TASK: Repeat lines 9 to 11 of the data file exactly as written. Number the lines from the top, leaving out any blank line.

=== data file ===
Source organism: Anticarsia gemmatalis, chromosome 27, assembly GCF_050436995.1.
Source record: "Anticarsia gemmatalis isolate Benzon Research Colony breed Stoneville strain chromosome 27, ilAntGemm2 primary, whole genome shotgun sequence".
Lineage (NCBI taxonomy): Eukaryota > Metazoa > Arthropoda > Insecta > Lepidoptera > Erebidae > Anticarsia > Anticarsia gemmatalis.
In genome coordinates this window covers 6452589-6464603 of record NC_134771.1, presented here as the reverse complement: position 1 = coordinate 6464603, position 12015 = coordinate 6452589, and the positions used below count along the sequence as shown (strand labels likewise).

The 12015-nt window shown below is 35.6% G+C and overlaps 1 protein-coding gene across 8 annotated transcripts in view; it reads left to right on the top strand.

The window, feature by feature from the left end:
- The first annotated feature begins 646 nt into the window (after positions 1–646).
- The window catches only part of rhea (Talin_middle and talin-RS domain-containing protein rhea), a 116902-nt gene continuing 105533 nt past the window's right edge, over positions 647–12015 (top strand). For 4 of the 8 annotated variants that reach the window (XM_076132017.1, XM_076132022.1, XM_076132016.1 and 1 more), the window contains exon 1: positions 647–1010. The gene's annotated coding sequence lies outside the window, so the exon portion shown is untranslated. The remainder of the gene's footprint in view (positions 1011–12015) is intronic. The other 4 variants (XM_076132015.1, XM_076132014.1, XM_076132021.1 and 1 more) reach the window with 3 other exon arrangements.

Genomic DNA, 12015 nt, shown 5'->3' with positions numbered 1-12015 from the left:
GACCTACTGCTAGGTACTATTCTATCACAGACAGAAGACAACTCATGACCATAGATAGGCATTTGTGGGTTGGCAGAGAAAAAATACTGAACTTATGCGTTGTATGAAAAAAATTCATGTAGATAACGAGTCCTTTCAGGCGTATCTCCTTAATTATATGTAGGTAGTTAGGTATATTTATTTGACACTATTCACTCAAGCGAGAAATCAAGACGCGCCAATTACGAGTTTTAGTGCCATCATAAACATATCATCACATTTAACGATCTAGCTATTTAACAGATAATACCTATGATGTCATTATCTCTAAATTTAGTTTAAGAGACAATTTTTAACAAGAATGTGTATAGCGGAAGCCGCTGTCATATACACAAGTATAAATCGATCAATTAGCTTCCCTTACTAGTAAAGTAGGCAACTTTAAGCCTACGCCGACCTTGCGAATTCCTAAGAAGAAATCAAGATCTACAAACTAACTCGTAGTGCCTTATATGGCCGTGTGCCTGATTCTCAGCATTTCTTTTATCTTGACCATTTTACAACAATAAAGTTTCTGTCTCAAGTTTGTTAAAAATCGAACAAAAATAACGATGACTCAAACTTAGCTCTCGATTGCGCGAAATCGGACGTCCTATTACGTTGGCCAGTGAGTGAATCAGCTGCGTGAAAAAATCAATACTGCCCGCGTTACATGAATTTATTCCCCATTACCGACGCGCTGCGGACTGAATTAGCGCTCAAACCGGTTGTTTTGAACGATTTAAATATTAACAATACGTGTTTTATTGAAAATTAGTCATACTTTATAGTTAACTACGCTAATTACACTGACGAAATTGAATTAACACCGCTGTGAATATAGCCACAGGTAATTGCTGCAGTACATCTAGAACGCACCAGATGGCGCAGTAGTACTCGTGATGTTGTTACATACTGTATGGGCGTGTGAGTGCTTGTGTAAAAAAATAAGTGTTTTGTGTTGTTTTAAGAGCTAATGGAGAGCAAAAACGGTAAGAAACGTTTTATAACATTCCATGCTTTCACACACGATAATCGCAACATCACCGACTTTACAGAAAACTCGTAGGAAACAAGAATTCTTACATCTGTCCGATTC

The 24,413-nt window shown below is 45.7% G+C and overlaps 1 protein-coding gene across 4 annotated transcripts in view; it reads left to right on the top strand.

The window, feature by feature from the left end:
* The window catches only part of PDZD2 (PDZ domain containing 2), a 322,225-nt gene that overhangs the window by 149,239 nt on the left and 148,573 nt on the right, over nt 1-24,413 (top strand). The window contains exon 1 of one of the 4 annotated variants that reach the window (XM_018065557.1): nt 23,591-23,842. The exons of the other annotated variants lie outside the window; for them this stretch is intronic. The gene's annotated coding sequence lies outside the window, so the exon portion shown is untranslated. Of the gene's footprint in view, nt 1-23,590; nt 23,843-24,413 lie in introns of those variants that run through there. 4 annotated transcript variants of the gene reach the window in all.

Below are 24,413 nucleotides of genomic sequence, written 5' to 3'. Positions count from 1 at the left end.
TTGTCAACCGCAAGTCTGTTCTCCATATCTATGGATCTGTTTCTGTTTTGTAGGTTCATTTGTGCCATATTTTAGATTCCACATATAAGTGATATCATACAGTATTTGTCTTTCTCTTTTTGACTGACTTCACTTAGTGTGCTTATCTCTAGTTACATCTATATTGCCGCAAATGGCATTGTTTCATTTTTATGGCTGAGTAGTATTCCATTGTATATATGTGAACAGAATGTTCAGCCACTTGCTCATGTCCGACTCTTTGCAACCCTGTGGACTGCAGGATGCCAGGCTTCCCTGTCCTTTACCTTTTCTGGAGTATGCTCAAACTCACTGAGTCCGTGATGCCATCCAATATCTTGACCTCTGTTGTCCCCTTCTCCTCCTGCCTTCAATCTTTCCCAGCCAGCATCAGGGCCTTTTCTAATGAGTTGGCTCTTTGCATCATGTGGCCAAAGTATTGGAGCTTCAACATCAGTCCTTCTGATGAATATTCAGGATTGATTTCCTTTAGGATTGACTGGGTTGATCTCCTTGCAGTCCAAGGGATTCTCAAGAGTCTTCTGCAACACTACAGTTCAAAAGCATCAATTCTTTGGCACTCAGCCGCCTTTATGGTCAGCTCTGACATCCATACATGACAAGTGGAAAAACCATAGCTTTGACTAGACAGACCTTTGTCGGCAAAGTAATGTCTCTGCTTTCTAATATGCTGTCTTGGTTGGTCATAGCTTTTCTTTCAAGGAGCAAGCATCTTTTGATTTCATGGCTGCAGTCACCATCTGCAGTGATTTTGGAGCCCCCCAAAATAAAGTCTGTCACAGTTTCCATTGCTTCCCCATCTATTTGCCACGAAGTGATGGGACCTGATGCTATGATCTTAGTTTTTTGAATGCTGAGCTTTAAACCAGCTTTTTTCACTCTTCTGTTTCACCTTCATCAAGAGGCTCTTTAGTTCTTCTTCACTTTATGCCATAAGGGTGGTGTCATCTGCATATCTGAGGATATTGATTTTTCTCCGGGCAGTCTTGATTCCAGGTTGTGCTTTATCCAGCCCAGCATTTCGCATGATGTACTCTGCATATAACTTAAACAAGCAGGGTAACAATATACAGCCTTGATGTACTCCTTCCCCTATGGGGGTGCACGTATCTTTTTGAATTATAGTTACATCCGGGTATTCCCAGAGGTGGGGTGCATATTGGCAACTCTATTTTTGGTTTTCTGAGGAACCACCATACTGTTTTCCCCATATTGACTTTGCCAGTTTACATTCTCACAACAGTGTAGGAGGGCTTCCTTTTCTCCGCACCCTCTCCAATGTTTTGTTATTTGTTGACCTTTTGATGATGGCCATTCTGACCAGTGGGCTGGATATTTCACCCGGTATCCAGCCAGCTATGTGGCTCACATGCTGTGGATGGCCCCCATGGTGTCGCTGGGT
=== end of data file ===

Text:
Genomic DNA, 12015 nt, shown 5'->3' with positions numbered 1-12015 from the left:
GACCTACTGCTAGGTACTATTCTATCACAGACAGAAGACAACTCATGACCATAGATAGGCATTTGTGGGTTGGCAGAGAAAAAATACTGAACTTATGCGTTGTATGAAAAAAATTCATGTAGATAACGAGTCCTTTCAGGCGTATCTCCTTAATTATATGTAGGTAGTTAGGTATATTTATTTGACACTATTCACTCAAGCGAGAAATCAAGACGCGCCAATTACGAGTTTTAGTGCCATCATAAACATATCATCACATTTAACGATCTAGCTATTTAACAGATAATACCTATGATGTCATTATCTCTAAATTTAGTTTAAGAGACAATTTTTAACAAGAATGTGTATAGCGGAAGCCGCTGTCATATACACAAGTATAAATCGATCAATTAGCTTCCCTTACTAGTAAAGTAGGCAACTTTAAGCCTACGCCGACCTTGCGAATTCCTAAGAAGAAATCAAGATCTACAAACTAACTCGTAGTGCCTTATATGGCCGTGTGCCTGATTCTCAGCATTTCTTTTATCTTGACCATTTTACAACAATAAAGTTTCTGTCTCAAGTTTGTTAAAAATCGAACAAAAATAACGATGACTCAAACTTAGCTCTCGATTGCGCGAAATCGGACGTCCTATTACGTTGGCCAGTGAGTGAATCAGCTGCGTGAAAAAATCAATACTGCCCGCGTTACATGAATTTATTCCCCATTACCGACGCGCTGCGGACTGAATTAGCGCTCAAACCGGTTGTTTTGAACGATTTAAATATTAACAATACGTGTTTTATTGAAAATTAGTCATACTTTATAGTTAACTACGCTAATTACACTGACGAAATTGAATTAACACCGCTGTGAATATAGCCACAGGTAATTGCTGCAGTACATCTAGAACGCACCAGATGGCGCAGTAGTACTCGTGATGTTGTTACATACTGTATGGGCGTGTGAGTGCTTGTGTAAAAAAATAAGTGTTTTGTGTTGTTTTAAGAGCTAATGGAGAGCAAAAACGGTAAGAAACGTTTTATAACATTCCATGCTTTCACACACGATAATCGCAACATCACCGACTTTACAGAAAACTCGTAGGAAACAAGAATTCTTACATCTGTCCGATTC

The 24,413-nt window shown below is 45.7% G+C and overlaps 1 protein-coding gene across 4 annotated transcripts in view; it reads left to right on the top strand.